Somalia has elected new president Abdullahi Mohamed Farmajo in an indirect selection process. Work towards one-person-one-vote elections must begin right away.
Mohamed Abdullahi Mohamed’s victory prompts celebrations and the hope that he can get to grips with Somalia’s multiple challenges
Celebrations have erupted on the streets of Somalia after parliamentarians elected a new president, with crowds chanting songs and firing automatic weapons into the night sky.
The election of Mohamed Abdullahi Mohamed, a 55-year-old former prime minister and dual US-Somali national with a reputation for independence and competence, has raised the hopes of millions of people in the poor and violent east African state.
El exprimer ministro de Somalia, Mohamed Adbullahi Farmaajo, ha sido elegido nuevo presidente del país en las elecciones llevadas a cabo hoy en la capital, Mogadiscio, según ha informado la agencia Efe. La Asamblea Nacional le ha designado como nuevo dirigente del país con 184 votos, sustituyendo al presidente de transición, Hassan Sheikh Mohamud, quien ha recibido 97 votos durante la segunda ronda de votaciones.
L’ex primo ministro Mohamed Abdullahi Farmajo è stato eletto presidente della Somalia. I candidati erano una ventina e tra loro c’era anche il presidente uscente Hassan Sheikh Mohamud, che ha riconosciuto la vittoria del rivale al secondo turno, rinunciando al ballottaggio. I parlamentari somali hanno votato all´aeroporto di Mogadiscio, ritenuto il luogo più sicuro della città. Martedì 7 febbraio la capitale somala era stata colpita da diversi attacchi organizzati dai militanti di Al Shabaab
Somalia is heading to the polls on Wednesday to pick a president in an electoral process that has been marred by allegations of corruption and intimidation.
President Hassan Sheikh Mohamud, who came to power in 2012, is seeking a second four-year term.
Twenty-four candidates are in the running.
Presidential hopefuls on Monday held for the first time a televised debate which was dominated by pledges to fight corruption as well as plans on how to tackle insecurity and the armed group al-Shabab.
Mogadishu and surrounding areas are on lockdown after increase in al-Shabab attacks in lead-up to election.
Somalia's capital is on lockdown a day before the parliament meets to elect a new president, with ongoing security concerns and warnings of famine expected to top the agenda for the incoming administration.
Roads in Mogadishu were closed, businesses asked to shut, and schools and universities gave students a two-day break.
In the run up to the Somalia’s presidential election slated for February 8th 2017, I am afraid we would have more of the same as in previous elections: greed, selfish interest, and unqualified pack of candidates, with the exception of perhaps one candidate.
The Somalia presidential electoral committee has cleared 24 candidates to vie for the top seat.
The committee, composed of members of the Lower and Upper houses, also announced that the election will take place in Mogadishu on February 8.
The candidates include incumbent President Hassan Sheikh Mohamoud, Prime Minister Omar Abdirashid Sharmarke, former transitional president Sheikh Sharif Sheikh Ahmed and former transitional PM Mohamed Abdullahi Farmaajo.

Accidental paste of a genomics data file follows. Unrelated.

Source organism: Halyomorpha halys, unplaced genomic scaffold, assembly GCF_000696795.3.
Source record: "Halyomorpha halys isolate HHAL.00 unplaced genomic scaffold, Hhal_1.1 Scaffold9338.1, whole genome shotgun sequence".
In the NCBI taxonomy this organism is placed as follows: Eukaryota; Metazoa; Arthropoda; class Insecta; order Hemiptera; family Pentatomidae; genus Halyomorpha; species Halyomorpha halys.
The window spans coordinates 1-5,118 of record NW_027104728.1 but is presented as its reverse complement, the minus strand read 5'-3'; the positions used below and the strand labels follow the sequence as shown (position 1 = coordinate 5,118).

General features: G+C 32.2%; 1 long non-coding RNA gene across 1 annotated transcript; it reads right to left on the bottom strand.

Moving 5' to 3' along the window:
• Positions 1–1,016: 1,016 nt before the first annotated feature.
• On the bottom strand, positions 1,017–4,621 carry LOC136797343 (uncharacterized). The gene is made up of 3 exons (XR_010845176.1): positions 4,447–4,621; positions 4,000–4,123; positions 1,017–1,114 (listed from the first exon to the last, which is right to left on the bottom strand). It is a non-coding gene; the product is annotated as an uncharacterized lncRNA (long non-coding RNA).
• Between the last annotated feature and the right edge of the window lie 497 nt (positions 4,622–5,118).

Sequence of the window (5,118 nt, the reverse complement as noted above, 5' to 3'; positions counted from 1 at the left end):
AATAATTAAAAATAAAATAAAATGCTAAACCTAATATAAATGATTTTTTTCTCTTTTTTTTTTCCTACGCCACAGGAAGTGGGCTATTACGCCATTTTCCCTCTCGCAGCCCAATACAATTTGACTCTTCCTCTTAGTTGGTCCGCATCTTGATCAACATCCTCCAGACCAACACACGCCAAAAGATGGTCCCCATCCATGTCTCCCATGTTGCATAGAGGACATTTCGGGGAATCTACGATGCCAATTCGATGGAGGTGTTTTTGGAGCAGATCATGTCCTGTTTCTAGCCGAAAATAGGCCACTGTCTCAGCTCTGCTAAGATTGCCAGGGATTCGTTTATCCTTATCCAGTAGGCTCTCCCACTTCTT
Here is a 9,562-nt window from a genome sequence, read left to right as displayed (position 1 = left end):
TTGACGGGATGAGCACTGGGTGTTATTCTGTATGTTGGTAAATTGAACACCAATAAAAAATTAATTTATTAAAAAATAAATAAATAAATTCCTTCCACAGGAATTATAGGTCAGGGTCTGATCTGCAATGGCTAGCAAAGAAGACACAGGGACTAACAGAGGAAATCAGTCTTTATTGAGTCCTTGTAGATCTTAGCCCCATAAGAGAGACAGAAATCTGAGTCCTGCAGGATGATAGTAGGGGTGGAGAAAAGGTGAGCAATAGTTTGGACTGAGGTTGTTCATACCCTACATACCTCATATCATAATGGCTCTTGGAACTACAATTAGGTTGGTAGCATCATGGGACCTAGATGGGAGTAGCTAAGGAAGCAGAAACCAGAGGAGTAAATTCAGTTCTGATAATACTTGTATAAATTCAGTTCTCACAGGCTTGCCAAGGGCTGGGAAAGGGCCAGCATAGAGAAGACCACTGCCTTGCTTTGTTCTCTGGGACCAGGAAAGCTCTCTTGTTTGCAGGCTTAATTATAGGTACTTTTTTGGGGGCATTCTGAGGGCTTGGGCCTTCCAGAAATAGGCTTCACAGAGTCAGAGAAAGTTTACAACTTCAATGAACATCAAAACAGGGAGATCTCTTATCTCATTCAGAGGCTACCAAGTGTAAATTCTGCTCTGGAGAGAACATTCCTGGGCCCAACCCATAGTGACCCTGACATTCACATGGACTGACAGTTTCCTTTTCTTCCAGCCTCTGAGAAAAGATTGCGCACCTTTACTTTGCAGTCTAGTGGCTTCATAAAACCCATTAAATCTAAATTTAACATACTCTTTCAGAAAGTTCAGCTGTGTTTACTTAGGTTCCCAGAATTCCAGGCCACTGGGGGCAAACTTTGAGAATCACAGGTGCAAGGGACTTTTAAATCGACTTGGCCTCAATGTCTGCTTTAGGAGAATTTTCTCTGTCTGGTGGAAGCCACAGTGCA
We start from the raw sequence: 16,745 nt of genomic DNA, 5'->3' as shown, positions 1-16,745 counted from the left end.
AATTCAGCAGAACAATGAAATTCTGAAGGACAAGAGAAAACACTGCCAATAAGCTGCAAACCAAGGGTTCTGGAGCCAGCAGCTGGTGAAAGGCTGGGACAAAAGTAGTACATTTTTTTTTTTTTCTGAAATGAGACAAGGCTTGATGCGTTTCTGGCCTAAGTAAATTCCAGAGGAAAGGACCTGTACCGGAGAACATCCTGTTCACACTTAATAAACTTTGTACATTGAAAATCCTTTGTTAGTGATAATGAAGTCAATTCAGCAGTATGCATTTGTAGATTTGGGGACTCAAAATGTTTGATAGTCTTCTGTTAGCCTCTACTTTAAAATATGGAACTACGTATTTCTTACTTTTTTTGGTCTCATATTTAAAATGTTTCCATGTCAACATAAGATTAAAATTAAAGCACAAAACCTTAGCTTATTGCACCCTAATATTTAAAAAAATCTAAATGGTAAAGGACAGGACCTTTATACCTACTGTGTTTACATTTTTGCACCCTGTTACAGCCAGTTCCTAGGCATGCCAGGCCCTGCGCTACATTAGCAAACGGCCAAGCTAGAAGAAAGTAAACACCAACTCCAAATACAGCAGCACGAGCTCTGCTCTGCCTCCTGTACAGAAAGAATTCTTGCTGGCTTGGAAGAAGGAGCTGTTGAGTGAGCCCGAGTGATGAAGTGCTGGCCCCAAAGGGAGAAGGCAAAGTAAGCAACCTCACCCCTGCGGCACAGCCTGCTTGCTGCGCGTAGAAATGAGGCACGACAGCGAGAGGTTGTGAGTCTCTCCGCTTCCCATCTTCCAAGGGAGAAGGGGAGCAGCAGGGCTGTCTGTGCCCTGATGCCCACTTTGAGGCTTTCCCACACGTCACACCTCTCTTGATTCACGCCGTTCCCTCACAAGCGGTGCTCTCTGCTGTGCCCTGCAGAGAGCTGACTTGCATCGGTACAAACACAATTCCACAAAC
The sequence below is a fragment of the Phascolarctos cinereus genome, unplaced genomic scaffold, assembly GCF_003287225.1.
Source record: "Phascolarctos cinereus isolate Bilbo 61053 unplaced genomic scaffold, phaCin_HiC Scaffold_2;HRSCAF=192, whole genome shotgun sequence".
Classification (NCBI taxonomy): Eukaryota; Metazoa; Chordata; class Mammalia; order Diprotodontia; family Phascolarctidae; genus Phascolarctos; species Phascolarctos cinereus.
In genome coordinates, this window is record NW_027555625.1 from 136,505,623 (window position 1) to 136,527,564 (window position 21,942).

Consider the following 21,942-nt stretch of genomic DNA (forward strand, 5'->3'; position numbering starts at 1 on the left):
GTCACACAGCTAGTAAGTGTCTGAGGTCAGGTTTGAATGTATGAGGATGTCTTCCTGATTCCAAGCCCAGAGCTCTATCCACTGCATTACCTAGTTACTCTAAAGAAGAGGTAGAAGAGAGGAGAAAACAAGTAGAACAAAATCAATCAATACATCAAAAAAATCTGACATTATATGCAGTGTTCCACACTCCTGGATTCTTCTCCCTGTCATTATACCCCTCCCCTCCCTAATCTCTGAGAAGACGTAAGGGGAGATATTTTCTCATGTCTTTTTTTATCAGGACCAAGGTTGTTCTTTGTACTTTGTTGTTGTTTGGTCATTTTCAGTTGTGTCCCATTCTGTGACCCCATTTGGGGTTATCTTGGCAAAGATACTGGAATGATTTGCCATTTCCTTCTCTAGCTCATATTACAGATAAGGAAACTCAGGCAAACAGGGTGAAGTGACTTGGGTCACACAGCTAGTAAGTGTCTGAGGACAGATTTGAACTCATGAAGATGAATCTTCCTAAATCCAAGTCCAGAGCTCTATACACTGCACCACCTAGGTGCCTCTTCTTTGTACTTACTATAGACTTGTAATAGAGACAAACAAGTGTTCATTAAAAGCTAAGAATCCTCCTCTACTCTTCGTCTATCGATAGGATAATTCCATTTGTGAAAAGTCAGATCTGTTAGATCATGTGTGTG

MOGADISHU - Upper House elections for Somaliland and northern regions commenced today in the Somali capital Mogadishu.
Six seats out of eleven, allocated for Somaliland and the northern regions were filled in a daylong exercise presided over by the Federal Indirect Electoral Implementation Team (FIEIT).
Does Somaliland have political parties or clan parties? Honestly, it doesn’t have political parties. But it has clan parties. Let’s not kid ourselves. Every party is owned by one major clan and other secondary clan(s) that associate with the major clan. We all know which clan owns Kulmiye Party and which clan owns WADDANI Party (Ucid cannot be currently considered a party). Kulmiye is simply a euphemism of Habar Awal and WADDANI is also a euphemism of Habar Yonis.
An electoral official says Somalia has decided to delay its presidential election for a fourth time amid allegations of fraud and intimidation.
The vote had been set for Wednesday, but the official said Monday it likely will be Jan. 24 instead. The official spoke on condition of anonymity because he was not authorized to speak to the media.
This Horn of Africa nation is riven by clan rivalries and threatened by al-Shabab Islamic extremists opposed to Western-style democracy.
Somalia's presidential elections, scheduled to begin this week, have been postponed for a third time, the electoral body said Monday.
Omar Mohamed Abdulle, head of Somalia's electoral body, said elections slated for Wednesday will not happen as planned.
Abdulle did not offer a new date, but said the next president will be elected before the end of this year.
Somalia's parliament members will elect the new president. However, parliamentary elections to elect new lawmakers have not been completed in all regions of the country.
Somalia is struggling to meet the 30 per cent quota for women in the ongoing elections as local and security agencies remain vigilant to ward off threats by the Al-Shabaab to disrupt the polls.
Somalia's ongoing parliamentary elections have no credibility becauses of vote buying, fraud, intimidation and violence, the country's auditor general said in an exclusive interview with VOA Somali.
Nur Jimale Farah said Electoral College delegates, who are electing members of parliament, are voting for the highest bidder.
"Some votes were bought with $5,000, some with $10,000, and some with $20,000 or $30,000. But not all seats are equal. Some are influential seats and have a lot of candidates competing for them," he said.
Somalia’s electorate has increased since 2012, but it’s still just a drop in the ocean.
The fact that 99% of Somalis don't have the right to vote is just one deficiency of the ongoing process.